17 Neither is new wine put into old wineskins. If it is, the skins burst and the wine is spilled and the skins are destroyed. But new wine is put into fresh wineskins, and so both are preserved.”
And no one puts new wine into old wineskins. If he does, the wine will burst the skins—and the wine is destroyed, and so are the skins. But new wine is for fresh wineskins.”
37 And no one puts new wine into old wineskins. If he does, the new wine will burst the skins and it will be spilled, and the skins will be destroyed. 38 But new wine must be put into fresh wineskins.
— When I began to study for this parable it seemed like it was only a short add-on to the more important idea from last Wednesday’s parable, the Wedding Guest. Many were looking for a long expected savior. Jesus spoke this parable to identify Himself as something new God was doing. There were “old” expectations way back in Genesis 49:11 and Deuteronomy 32:14, describing the coming of one who’s investment would be in “the blood of grapes.”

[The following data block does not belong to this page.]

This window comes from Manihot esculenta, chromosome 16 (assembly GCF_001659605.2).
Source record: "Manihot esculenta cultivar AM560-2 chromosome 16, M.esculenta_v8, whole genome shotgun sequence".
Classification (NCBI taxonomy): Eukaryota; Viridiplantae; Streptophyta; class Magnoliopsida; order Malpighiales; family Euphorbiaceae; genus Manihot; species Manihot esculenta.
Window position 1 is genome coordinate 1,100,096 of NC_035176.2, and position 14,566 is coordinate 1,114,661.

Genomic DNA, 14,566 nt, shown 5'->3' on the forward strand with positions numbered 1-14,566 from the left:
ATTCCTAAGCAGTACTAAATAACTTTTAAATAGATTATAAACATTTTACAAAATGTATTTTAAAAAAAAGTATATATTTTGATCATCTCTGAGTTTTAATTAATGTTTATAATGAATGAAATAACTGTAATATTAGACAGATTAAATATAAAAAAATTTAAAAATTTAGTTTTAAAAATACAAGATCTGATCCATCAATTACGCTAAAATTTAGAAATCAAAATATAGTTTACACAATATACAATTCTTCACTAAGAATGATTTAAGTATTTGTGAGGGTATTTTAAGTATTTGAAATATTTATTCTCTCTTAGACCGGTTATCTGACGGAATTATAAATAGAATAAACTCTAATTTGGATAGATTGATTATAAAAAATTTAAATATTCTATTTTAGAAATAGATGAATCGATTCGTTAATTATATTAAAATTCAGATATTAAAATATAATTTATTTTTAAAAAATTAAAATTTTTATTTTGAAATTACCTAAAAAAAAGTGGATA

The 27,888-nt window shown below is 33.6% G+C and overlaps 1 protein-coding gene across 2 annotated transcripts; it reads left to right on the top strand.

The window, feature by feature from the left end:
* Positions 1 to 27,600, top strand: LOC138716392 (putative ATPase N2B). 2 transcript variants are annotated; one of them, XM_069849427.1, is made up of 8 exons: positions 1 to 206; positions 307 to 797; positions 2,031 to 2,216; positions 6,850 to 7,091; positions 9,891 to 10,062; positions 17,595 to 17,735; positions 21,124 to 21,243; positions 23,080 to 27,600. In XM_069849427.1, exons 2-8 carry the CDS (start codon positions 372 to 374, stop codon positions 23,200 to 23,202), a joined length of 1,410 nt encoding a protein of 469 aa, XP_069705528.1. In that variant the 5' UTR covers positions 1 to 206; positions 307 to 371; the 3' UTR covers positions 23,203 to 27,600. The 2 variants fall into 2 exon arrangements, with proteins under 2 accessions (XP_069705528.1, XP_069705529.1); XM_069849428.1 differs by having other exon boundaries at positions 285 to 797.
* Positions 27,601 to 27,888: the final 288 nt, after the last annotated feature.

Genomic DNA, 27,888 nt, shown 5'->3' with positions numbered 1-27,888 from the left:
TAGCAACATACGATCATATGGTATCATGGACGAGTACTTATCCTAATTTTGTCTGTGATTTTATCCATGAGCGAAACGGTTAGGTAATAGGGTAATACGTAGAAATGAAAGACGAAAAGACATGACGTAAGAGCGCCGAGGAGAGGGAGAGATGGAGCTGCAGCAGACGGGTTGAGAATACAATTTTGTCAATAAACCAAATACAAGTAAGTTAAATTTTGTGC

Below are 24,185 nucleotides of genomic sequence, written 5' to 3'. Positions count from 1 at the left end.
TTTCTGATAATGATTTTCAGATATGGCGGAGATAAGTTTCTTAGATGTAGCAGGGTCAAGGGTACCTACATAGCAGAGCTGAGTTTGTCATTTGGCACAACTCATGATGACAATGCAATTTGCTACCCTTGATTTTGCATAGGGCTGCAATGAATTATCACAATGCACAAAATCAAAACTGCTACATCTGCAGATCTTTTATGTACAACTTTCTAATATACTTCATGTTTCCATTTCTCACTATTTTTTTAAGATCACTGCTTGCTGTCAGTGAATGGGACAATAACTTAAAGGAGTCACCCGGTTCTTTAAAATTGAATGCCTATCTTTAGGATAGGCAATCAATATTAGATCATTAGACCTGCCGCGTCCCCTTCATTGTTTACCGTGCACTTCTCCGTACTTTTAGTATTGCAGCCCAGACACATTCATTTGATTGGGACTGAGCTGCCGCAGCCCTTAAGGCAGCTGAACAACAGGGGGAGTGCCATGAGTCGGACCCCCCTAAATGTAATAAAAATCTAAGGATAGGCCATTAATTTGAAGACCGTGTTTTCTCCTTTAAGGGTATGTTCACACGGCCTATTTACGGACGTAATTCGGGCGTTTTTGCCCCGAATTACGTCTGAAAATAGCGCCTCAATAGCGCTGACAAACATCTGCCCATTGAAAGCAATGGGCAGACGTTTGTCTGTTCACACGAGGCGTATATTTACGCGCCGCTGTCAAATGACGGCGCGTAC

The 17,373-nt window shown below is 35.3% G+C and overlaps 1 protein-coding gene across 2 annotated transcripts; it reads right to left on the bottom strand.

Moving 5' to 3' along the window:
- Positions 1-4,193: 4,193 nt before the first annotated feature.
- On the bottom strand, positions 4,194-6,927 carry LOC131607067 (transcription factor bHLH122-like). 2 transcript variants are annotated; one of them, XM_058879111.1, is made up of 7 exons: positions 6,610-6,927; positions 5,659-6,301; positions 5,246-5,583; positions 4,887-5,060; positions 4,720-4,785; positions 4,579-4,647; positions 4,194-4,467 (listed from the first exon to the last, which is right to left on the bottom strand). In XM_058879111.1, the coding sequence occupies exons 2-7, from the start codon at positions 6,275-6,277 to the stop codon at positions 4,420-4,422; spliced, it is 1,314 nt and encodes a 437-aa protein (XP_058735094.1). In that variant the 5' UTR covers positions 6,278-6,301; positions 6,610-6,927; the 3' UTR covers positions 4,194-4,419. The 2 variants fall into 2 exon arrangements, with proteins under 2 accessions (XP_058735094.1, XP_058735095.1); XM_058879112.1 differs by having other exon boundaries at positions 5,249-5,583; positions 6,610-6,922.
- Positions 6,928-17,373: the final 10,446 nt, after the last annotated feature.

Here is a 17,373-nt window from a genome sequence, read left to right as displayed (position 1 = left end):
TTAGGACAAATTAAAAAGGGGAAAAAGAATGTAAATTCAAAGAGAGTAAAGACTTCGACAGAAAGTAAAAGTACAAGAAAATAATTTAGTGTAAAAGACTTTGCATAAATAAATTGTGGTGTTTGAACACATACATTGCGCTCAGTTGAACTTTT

Those were old words made new by Jesus identifying Himself as this “new” way God was going redeem and preserve His people…IF they could accept what He was doing and that this “new wine” could not be contained in old expectations and regulations. There was an odd word in the ESV version of Deuteronomy 32 that described the wine as “foaming.” The ancient process of wine making seemed like it’s own verification of this parable to me. There was a personal involvement in making new wine. It took the whole body’s weight for the feet to press the grapes by gently breaking their skins but not destroying the seeds. Those seeds were a vital part of the flavor of the resulting juice as the process continued foaming and fermenting to finally become the “new wine” that makes those old words from Deuteronomy the reality that today it’s Jesus that “nourishes and sustains its branches while they[we] develop their[our] fruit.”